A replacement therapy is a pharmacological intervention aimed at restoring the levels of a biological molecule that is deficient. Lately, this strategy has attracted increased interest as potentially useful in several pathological conditions. There is increasing evidence that many diseases are caused by the loss of a lipid component. These diseases can be treated by administering the lipid that is lacking so as to achieve its normal level [4][5]. Plasmalogen replacement therapy (PRT) is a lipid replacement therapy that uses small molecules to increase plasmalogen levels with the final goal of improving health outcomes. PRT can be administered orally using compounds that are non-toxic. There are three approaches to PRT: administration of metabolic precursors of plasmalogens, administration of plasmalogens from natural sources, and finally administration of synthetic analogs of plasmalogens.

3.1 Metabolic Precursors of Plasmalogens Used in PRT

One plasmalogen precursor that has received some attention is alkylglycerol (AG) (see Figure 3 in [5]). AGs are lipid intermediates of the plasmalogen biosynthesis pathway that readily cross the cellular plasma membrane and can enter the plasmalogen biosynthesis pathway in the ER, after being phosphorylated in the cytosol. AGs containing different acyl chains have been used, the most common ones being 1-O-hexadecyl-sn-glycerol (HG, 16:0-AG), 1-O-octadecyl-sn-glycerol (OG, 18:0-AG), and 1-O-octadecenyl-sn-glycerol (OeG, 18:1-AG). In mammals, oral administration of purified plasmalogens shows extensive breakdown in the intestinal mucosal cells, while administration of AG leads to complete absorption through the intestine. In the intestinal mucosal cells, the majority of AG is metabolized into plasmalogens (specifically PE-Pls).

3.2 Natural Plasmalogens Used in PRT

PRT can be implemented by dietary intervention using natural plasmalogens. Sources with high levels of natural plasmalogens include marine animals (such as shark liver, krill, mussels, sea squirt/urchin/cucumber, and scallops) as well as land animals’ meat (e.g., pork, beef, and chicken). Plasmalogens from fish and mollusk have a lower ω-6/ω-3 fatty acid ratio than livestock ones, suggesting the former provide an advantage because of the proposed health benefits of ω-3 fatty acids. While natural sources of plasmalogens have the potential to provide dietary plasmalogen supplementation, the decreased bioavailability, particularly in the gastro-intestinal tract, if taken orally, requires ingestion of an enormous amount of raw material to attain significant plasmalogen levels in tissues. To circumvent this purified plasmalogen extracts are often used. These plasmalogen extracts tend to be enriched in PE-Pls, and they are often prepared from marine animals (e.g., scallop and sea squirt) or from chicken. Plasmalogens are transported from the intestine and liver to other organs, but it seems that they do not cross the blood-brain barrier and are not transported across the placenta (from mother to fetus) [16].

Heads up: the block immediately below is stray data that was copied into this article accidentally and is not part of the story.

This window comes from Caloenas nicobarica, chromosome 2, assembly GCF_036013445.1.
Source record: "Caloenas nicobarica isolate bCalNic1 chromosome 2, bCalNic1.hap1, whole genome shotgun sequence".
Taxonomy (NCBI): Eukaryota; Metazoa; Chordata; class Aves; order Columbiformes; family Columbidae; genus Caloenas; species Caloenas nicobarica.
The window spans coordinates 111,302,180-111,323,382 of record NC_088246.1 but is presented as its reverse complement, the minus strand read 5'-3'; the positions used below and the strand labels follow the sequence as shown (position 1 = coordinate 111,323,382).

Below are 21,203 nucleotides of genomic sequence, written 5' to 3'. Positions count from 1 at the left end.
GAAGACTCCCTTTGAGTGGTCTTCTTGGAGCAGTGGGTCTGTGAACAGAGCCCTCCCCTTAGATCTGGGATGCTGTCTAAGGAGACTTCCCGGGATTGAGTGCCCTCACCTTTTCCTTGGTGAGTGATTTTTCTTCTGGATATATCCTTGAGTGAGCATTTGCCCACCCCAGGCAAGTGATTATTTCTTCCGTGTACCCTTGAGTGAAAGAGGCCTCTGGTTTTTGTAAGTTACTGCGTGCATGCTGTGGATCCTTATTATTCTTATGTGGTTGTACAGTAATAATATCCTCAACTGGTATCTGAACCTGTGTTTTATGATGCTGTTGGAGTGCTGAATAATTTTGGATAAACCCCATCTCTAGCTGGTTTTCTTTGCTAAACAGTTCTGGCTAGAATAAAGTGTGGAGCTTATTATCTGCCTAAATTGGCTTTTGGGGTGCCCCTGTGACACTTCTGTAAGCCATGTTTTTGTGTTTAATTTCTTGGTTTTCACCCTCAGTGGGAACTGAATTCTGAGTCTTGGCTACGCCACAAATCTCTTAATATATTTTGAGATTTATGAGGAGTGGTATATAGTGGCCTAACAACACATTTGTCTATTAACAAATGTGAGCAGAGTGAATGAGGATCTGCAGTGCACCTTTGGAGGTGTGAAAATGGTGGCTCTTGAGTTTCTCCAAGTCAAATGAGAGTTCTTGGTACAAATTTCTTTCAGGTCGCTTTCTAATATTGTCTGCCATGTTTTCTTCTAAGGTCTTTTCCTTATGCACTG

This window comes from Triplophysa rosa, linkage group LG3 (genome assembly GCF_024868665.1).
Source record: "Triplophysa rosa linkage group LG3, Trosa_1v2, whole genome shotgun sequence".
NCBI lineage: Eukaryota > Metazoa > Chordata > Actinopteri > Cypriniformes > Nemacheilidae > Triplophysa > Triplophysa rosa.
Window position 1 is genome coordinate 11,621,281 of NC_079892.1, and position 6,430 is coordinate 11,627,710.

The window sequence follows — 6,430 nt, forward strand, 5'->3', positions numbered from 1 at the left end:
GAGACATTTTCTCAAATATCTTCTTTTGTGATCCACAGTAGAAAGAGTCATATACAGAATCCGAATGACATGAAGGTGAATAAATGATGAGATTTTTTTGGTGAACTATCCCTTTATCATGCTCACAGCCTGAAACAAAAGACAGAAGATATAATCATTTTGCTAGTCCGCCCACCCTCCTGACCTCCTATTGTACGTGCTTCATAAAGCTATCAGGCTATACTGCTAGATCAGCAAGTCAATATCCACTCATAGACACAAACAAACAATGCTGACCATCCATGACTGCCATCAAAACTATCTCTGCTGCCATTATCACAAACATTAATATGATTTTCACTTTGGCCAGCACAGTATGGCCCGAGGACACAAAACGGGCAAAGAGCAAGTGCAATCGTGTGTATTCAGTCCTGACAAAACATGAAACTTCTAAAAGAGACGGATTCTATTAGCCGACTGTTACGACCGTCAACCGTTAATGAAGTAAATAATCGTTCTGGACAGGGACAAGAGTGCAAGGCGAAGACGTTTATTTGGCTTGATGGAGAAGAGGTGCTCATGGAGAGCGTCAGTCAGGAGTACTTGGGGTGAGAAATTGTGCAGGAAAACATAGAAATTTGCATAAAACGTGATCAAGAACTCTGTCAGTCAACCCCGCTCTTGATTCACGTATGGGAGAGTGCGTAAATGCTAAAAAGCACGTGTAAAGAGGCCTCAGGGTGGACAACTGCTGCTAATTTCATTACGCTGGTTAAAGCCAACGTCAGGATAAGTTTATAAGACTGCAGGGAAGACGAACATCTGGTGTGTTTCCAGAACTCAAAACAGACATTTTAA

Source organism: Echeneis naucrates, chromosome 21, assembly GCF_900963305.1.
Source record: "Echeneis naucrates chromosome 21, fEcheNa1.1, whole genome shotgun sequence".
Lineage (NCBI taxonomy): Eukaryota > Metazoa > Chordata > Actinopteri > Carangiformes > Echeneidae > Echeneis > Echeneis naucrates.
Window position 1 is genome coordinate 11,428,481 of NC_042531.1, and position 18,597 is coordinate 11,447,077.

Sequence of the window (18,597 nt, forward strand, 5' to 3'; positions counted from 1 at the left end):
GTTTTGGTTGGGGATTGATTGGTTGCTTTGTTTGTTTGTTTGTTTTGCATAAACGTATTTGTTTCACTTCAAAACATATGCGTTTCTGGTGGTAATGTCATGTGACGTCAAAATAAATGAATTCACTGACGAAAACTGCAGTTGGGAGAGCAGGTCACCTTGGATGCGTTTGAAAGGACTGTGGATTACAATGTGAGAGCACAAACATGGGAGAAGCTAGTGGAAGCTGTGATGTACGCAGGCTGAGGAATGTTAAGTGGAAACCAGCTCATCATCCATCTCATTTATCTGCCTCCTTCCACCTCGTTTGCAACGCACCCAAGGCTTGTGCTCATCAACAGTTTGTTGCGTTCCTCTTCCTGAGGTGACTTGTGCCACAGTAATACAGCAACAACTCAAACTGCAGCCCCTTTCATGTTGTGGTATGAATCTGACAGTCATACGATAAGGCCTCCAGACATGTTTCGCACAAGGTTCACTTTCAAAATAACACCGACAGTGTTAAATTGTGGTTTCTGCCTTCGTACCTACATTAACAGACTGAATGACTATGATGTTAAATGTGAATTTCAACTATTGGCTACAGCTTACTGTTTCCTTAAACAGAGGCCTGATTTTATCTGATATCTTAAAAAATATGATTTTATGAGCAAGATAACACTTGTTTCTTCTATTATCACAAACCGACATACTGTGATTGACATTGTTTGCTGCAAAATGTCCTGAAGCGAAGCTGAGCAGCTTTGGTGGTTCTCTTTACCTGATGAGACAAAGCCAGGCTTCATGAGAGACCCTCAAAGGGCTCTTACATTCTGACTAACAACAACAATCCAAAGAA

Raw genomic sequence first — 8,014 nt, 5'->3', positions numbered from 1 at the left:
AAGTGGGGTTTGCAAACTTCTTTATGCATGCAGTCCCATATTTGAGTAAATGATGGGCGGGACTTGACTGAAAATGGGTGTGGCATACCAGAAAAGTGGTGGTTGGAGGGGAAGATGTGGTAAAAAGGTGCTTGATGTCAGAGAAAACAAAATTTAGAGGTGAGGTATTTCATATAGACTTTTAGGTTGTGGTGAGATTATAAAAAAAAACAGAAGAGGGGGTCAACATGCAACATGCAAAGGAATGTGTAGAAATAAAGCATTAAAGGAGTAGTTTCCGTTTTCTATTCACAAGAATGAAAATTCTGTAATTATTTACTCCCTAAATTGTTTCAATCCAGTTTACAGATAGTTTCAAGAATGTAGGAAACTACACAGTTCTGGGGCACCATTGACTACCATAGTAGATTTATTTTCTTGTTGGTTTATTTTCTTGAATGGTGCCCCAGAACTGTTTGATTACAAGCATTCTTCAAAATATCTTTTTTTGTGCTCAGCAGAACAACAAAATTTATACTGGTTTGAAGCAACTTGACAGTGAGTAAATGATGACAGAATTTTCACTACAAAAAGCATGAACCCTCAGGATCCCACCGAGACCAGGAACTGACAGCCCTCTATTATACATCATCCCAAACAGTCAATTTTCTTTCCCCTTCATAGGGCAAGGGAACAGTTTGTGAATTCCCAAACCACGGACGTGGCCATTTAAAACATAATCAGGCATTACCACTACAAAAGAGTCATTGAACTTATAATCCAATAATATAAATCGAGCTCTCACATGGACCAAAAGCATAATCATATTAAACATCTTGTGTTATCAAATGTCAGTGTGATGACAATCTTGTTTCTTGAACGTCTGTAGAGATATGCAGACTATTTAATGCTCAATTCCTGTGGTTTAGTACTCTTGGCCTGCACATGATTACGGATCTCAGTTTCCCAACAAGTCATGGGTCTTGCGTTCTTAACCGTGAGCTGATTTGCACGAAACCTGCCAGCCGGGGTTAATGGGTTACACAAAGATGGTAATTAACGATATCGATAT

3.3 Synthetic Analogs of Plasmalogens Used in PRT

The use of synthetic analogs of plasmalogens in PRT has also been described to achieve more favorable pharmacokinetic properties (see Figure 4 in [5]). One such analog is PPI-1011 (an alkyl-diacyl plasmalogen precursor with DHA at the sn-2 position) [17]. Another synthetic analog, PPI-1025, has been designed specifically for the treatment of multiple sclerosis. PPI-1025 is an alkyl-diacyl plasmalogen precursor with oleoyl at the sn-2 position. It has been shown to increase plasmalogen levels in the brain and to protect against demyelination in animal studies ( sclerosis). PPI-1040 is a PE-Pls analog with a proprietary cyclic PE headgroup. It is unique among these analogs in that it contains a vinyl-ether headgroup. It is currently undergoing clinical trials for the treatment of rhizomelic chondrodysplasia punctata (RCDP) (

4 Current prospective for the use of PRT in humans

PRT provides a new, modern, and innovative pharmacological and nutritional approach aiming at improving health outcomes in clinically unmet needs of local, national, and global importance. PRT has been employed in different clinical settings (see Table 1 in [5]). In humans, PRT has been investigated as a therapy for several different conditions where it has been established that the condition is accompanied by a loss of plasmalogen in the whole body or in an affected organ. Clinical trials have been reported for the use of PRT in peroxisomal disorders and in neurodegenerative and metabolic disorders. In these trials PRT results were encouraging showing the ability of PRT to restore plasmalogen levels in some organs as well as improving to some extent the phenotype. While PRT is in its infancy, the findings so far are encouraging. In the future, more systematic investigations will allow the design of better, more potent strategies for PRT.

This entry is adapted from the peer-reviewed paper 10.3390/membranes11110838